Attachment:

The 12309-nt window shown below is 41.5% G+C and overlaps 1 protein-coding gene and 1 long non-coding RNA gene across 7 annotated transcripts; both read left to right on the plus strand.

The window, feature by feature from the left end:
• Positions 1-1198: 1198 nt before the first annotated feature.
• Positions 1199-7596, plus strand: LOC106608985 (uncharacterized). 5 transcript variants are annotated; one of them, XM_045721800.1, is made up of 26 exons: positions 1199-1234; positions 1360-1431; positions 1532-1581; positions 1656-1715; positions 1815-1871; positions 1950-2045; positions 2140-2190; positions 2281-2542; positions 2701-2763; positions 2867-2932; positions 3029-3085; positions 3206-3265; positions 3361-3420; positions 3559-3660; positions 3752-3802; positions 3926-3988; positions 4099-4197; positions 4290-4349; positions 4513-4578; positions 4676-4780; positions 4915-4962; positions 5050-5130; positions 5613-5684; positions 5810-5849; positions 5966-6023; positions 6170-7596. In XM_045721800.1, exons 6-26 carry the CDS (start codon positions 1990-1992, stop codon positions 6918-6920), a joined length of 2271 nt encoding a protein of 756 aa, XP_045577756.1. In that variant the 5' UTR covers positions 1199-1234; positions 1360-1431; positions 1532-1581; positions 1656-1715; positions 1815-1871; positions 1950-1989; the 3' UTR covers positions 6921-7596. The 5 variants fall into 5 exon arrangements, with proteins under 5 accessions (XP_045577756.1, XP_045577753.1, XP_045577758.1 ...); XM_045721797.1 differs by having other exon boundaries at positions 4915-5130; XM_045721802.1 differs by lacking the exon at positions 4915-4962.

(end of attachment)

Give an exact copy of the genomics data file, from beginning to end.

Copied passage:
The 12309-nt window shown below is 41.5% G+C and overlaps 1 protein-coding gene and 1 long non-coding RNA gene across 7 annotated transcripts; both read left to right on the plus strand.

The window, feature by feature from the left end:
• Positions 1-1198: 1198 nt before the first annotated feature.
• Positions 1199-7596, plus strand: LOC106608985 (uncharacterized). 5 transcript variants are annotated; one of them, XM_045721800.1, is made up of 26 exons: positions 1199-1234; positions 1360-1431; positions 1532-1581; positions 1656-1715; positions 1815-1871; positions 1950-2045; positions 2140-2190; positions 2281-2542; positions 2701-2763; positions 2867-2932; positions 3029-3085; positions 3206-3265; positions 3361-3420; positions 3559-3660; positions 3752-3802; positions 3926-3988; positions 4099-4197; positions 4290-4349; positions 4513-4578; positions 4676-4780; positions 4915-4962; positions 5050-5130; positions 5613-5684; positions 5810-5849; positions 5966-6023; positions 6170-7596. In XM_045721800.1, exons 6-26 carry the CDS (start codon positions 1990-1992, stop codon positions 6918-6920), a joined length of 2271 nt encoding a protein of 756 aa, XP_045577756.1. In that variant the 5' UTR covers positions 1199-1234; positions 1360-1431; positions 1532-1581; positions 1656-1715; positions 1815-1871; positions 1950-1989; the 3' UTR covers positions 6921-7596. The 5 variants fall into 5 exon arrangements, with proteins under 5 accessions (XP_045577756.1, XP_045577753.1, XP_045577758.1 ...); XM_045721797.1 differs by having other exon boundaries at positions 4915-5130; XM_045721802.1 differs by lacking the exon at positions 4915-4962.